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Cookbook highlights wild game, a quintessential Canadian delicacy

Duck teriyaki, left, and bison bites, right, are appetizers that will give first-timers a taste of wild game without overwhelming them.

HANDOUT / THE CANADIAN PRESS Enlarge Image

Duck teriyaki, left, and bison bites, right, are appetizers that will give first-timers a taste of wild game without overwhelming them.

LONDON, Ont. - When Canadian chefs participate in international culinary competitions, they often feature wild game — maybe elk, bison, caribou or moose — foods that aren't staples in most homes here but are recognized worldwide as Canadian delicacies.

This is no surprise to Jeff Morrison of Ottawa, an avid outdoorsman and author of the just-released "Canadian Wild Game Cookbook."

"Wild game as table fare is about as wildly Canadian as it gets and there's a certain natural quality that represents this country beautifully," he says.

His latest cookbook, published by Company's Coming Publishing Ltd., covers all the wild game mentioned, plus venison (white-tailed deer), pronghorn, wild boar, bear, rabbit, beaver, muskrat, waterfowl (Canada goose and duck), upland fowl (grouse, pheasant, woodcock, wild turkey and quail) and frog. He has hunted most of them and has enjoyed dining on all of them. The book also includes suggestions and recipes for side dishes, marinades, sauces and desserts.

Morrison grew up eating wild game in the Laurentians of Quebec and developed an appreciation for cooking and experimenting with wild game recipes at his uncle's restaurant, Alfred's Beefeater Steakhouse, near Mont-Tremblant.

But he recognizes most people don't hunt or trap food for supper and though all the meats featured in his book are classified as "wild" game, in fact all are raised commercially across Canada. In most provinces, these farmed meats are the only kind shoppers will find being sold in supermarkets, specialty shops and by online vendors.

"Nova Scotia and Newfoundland are the only two provinces where hunted wild game can actually make it to a restaurant or supermarket," Morrison says. "It's illegal in the rest of Canada. So the game meat you find in the other provinces is farm-raised."

However, Quebec has started a pilot project allowing 10 restaurants in Montreal to serve hunted wild game and the hope, says Morrison, is that once officials are assured it is properly regulated, hunted wild game may be approved for menus in other parts of the province.

"Whether it's hunted or farm-raised, it's still essentially the same product," he says. "It's just a matter of how the product is acquired."

Even the farmed game animals "are not raised in these pens. They're raised more in a natural setting, to represent their natural environment, so there's no real difference." But the harvesting, aging and processing are all done to government standards, a reassurance for consumers who may be wary of the "wild" part or concerned about conservation.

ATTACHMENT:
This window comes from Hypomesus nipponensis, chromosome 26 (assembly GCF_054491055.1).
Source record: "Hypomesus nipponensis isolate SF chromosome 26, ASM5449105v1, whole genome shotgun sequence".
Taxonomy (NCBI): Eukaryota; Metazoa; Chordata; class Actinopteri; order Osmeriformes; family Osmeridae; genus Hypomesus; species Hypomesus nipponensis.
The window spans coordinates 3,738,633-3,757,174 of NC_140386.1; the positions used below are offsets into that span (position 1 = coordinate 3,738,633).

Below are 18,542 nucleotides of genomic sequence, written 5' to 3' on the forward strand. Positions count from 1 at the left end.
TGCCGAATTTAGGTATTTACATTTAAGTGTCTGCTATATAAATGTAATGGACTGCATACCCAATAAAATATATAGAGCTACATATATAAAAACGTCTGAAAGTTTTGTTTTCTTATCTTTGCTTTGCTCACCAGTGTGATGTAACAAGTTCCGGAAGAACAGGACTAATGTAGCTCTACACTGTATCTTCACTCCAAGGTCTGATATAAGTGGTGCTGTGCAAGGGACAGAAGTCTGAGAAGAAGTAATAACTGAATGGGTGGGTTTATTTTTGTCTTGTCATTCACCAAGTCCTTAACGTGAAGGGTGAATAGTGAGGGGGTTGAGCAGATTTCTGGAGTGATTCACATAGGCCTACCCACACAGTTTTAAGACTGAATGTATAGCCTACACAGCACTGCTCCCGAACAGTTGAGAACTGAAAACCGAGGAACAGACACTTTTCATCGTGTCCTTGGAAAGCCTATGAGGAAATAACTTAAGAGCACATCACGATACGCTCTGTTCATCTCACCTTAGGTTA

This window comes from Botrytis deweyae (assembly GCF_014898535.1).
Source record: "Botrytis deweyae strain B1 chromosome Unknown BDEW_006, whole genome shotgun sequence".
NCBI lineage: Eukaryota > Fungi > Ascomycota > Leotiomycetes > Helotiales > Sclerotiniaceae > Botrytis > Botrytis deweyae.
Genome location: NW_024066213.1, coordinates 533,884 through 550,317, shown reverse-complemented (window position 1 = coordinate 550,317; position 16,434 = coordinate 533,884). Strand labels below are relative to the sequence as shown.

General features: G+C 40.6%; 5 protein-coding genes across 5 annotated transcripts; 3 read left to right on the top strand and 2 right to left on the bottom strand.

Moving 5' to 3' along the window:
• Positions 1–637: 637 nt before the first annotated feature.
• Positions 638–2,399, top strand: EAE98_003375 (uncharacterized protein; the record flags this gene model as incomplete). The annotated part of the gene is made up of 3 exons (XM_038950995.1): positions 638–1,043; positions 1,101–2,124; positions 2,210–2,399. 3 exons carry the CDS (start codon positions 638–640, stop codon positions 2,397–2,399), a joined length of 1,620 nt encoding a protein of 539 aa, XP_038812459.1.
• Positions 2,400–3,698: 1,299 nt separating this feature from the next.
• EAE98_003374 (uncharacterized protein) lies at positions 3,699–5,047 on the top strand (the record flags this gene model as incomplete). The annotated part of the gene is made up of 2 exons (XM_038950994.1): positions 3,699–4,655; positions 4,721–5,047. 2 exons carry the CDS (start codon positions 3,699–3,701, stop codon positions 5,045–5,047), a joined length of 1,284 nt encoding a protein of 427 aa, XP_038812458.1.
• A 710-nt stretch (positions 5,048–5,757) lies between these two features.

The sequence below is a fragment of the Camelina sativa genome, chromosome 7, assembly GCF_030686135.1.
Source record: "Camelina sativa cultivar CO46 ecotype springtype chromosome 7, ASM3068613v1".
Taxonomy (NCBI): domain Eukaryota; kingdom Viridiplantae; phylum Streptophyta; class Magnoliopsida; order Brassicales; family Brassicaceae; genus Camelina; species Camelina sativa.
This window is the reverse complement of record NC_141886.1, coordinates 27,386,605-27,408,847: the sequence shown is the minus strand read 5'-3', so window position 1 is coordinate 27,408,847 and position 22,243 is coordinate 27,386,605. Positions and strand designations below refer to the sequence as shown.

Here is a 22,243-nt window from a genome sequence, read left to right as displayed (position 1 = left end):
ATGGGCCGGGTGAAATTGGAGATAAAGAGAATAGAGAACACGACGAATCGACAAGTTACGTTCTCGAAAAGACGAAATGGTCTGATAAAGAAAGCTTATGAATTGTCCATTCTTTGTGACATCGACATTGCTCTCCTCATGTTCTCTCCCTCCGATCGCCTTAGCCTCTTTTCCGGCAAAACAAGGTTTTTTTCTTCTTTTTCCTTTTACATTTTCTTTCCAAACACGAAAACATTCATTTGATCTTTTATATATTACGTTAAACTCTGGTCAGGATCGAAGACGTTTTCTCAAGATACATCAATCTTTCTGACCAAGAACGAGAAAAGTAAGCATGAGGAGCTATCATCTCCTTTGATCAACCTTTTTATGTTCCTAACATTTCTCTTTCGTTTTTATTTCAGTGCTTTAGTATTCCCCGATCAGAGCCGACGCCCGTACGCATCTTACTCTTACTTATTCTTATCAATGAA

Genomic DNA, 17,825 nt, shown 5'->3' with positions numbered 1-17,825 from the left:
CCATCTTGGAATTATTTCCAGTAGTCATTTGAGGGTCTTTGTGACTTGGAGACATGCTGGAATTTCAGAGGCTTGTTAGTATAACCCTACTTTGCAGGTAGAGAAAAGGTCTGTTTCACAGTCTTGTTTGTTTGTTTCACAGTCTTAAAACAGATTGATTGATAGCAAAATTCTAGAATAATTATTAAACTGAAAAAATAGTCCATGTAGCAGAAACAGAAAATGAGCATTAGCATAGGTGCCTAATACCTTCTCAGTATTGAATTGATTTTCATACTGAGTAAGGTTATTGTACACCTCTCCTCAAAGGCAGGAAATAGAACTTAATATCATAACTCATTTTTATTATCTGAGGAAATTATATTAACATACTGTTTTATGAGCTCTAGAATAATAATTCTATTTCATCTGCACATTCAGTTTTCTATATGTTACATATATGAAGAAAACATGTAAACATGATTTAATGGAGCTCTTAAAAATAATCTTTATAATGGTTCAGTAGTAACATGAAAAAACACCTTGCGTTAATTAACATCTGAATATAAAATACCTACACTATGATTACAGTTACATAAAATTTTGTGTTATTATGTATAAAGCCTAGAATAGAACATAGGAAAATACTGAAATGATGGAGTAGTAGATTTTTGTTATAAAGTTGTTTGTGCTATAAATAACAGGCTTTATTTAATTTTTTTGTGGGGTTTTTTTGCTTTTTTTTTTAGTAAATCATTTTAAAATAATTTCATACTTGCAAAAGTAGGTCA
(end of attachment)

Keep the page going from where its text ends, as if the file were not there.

Despite this, some people "just can't seem to get past the stigma of game meats," Morrison admits, also conceding there is a certain gamey quality to the meat, what he prefers to call a "more full-bodied flavour, with a slightly more pungent odour." It is stronger in some than others, with venison probably the strongest and waterfowl somewhat stronger than land fowl, but not that different than farmed counterparts.

Moose and elk, on the other hand, are quite mild, he says, and muskrat and beaver "are both delicious." Beaver, he says, is reminiscent of lamb.

The unique flavour and texture are two things about wild game that appeal to Morrison, who has degrees in both environmental management and fish and wildlife biology. But the biggest advantage of game meat is that "it's more organic, low in fat and low in cholesterol."

These health benefits also mean it is a little more difficult to cook.

The key is "low and slow," Morrison says — low cooking temperature and a slow cooking period to prevent the meat from getting dry. It also is important to use marinades, frequent basting or bacon wrapping to keep the meat as moist as possible.

Steaks and roasts would be "typically served medium to medium-rare ... keeping a bit of pinkness in the centre."

With wild boar, like other kinds of pork, "you have to be a little more vigilant, keeping in mind that you still don't want to overcook."

Most experts agree cooking pork to 70 C (160 F) or medium is safe and will keep it juicy and tender. Ground pork and sausages should be cooked to well done.

Morrison's book contains several slow cooker and stew recipes, another way to ensure the meat will stay moist and tender.

"I am a huge fan of stews (and) I believe that wild game stew, regardless of the game meat featured in it, is a traditionally Canadian dish."

But his favourite recipe in the book is a moose roast. "Really any of the moose dishes. Moose any way at all is my favourite. Moose is the king of the Canadian forest, in more than one way. It's such a great protein; it's the best."

He suggests those with no experience cooking wild game should start with "something simple, and a little more subtle — like quail or ruffed grouse, where you have a smaller amount of protein to work with. It's very mild. Most people enjoy it and there's several ways you can cook it. Either that or go with the moose roast. It's going to appeal to more people because it's milder tasting, less gamey."

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To contact Susan Greer, email her at susan.greer(at)rogers.com.

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